Quinoa is something of a miracle food. Although it’s eaten as a grain, it’s actually an edible seed. It is lower in carbohydrates than most of the grains with which it keeps company and highest in protein of all of them. It has become popular for use in pilafs and is made into flour to make gluten-free pasta that has a toothsome, chewy bite. Here it creates a crunchy crust for succulent tuna steaks.
- Yield: 4 Servings
- Total Time: 20 Minutes
- 4 (5- to 6-ounce) fresh or frozen tuna steaks
- 3 tablespoons olive oil
- 1 small red onion, thinly sliced
- ¼ cup dry red wine
- 3 cups shredded red cabbage
- 2 tablespoons clementine juice (from 1 clementine) or orange juice
- Salt and ground black pepper
- ¾ cup cooked quinoa
- 1½ teaspoons caraway seeds, lightly crushed
- ¼ cup all-purpose flour
- ¼ teaspoon salt
- ¼ teaspoon ground black pepper
- 1 egg
- 1 tablespoon water
- 1 lemon, cut into wedges
- Thaw tuna steaks, if frozen.
- For slaw, in a large skillet heat 1 tablespoon of the oil over medium heat. Add onion; reduce heat to low. Cook, uncovered, for 10 minutes, stirring occasionally. Remove skillet from heat; add red wine. Return to heat; cook until most of the liquid has evaporated. Stir in cabbage. Add clementine juice; toss to mix. Cook about 1 minute more or until cabbage starts to wilt. Remove from heat. Season with salt and pepper. Cover; set aside until serving time.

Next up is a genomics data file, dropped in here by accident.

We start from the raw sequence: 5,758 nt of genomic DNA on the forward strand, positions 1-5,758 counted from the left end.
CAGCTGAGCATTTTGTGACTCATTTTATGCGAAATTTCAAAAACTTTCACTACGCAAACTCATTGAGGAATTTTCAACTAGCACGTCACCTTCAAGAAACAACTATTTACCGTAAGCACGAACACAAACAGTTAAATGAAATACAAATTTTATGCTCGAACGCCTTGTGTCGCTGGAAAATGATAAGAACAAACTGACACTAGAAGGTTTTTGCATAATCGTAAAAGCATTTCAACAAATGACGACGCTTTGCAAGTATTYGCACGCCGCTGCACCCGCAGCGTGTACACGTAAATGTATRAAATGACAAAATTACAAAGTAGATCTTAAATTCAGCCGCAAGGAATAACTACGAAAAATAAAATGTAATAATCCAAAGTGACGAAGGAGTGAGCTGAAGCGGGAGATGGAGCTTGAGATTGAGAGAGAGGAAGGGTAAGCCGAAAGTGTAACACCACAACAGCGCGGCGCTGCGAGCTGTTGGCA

- Rinse fish; pat dry with paper towels. In a shallow dish combine quinoa and caraway seeds. In another shallow dish combine flour, the ¼ teaspoon salt, and the ¼ teaspoon pepper. In a third shallow dish lightly beat egg and water. Dust tops and bottoms of tuna steaks with flour mixture (but don’t coat the sides). Dip tops and bottoms of steaks in egg mixture. Press tops and bottoms of steaks into quinoa mixture.
- In another large skillet heat the remaining 2 tablespoons oil over medium-high heat. Add tuna steaks; cook for 4 to 6 minutes per ½-inch thickness of fish or until coating is golden and tuna is slightly pink inside, turning once halfway through cooking. Serve tuna with slaw and lemon wedges.
Serving Size 1
Nutritional Value Per Serving
Calories from Fat:
% Daily Value*
* Above mentioned %DVs (Percent Daily Values) are based on 2,000 calorie food intake.
DVs (Daily values) may be vary depending upon individuals daily calorie needs. Above nutritional values are estimates and should only be used as a guide for approximation. They are not allfoodchef.com recommendations. Calculations are based on average weight of 194 lbs. and ages of 19 to 50 years.